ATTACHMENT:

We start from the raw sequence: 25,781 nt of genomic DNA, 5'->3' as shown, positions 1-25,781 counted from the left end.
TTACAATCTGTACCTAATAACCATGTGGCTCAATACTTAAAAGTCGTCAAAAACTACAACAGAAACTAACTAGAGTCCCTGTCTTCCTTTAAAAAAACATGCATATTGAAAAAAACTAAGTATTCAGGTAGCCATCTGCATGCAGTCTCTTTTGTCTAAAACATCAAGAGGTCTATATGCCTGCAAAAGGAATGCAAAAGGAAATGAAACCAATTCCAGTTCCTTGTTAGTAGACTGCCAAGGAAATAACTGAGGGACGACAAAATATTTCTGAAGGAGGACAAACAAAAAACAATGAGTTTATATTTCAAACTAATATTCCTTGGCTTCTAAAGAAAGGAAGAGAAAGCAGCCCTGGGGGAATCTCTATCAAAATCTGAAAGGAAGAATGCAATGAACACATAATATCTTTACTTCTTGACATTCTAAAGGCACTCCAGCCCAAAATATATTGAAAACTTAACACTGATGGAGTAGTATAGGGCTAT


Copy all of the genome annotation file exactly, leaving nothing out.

We start from the raw sequence: 25,781 nt of genomic DNA, 5'->3' as shown, positions 1-25,781 counted from the left end.
TTACAATCTGTACCTAATAACCATGTGGCTCAATACTTAAAAGTCGTCAAAAACTACAACAGAAACTAACTAGAGTCCCTGTCTTCCTTTAAAAAAACATGCATATTGAAAAAAACTAAGTATTCAGGTAGCCATCTGCATGCAGTCTCTTTTGTCTAAAACATCAAGAGGTCTATATGCCTGCAAAAGGAATGCAAAAGGAAATGAAACCAATTCCAGTTCCTTGTTAGTAGACTGCCAAGGAAATAACTGAGGGACGACAAAATATTTCTGAAGGAGGACAAACAAAAAACAATGAGTTTATATTTCAAACTAATATTCCTTGGCTTCTAAAGAAAGGAAGAGAAAGCAGCCCTGGGGGAATCTCTATCAAAATCTGAAAGGAAGAATGCAATGAACACATAATATCTTTACTTCTTGACATTCTAAAGGCACTCCAGCCCAAAATATATTGAAAACTTAACACTGATGGAGTAGTATAGGGCTAT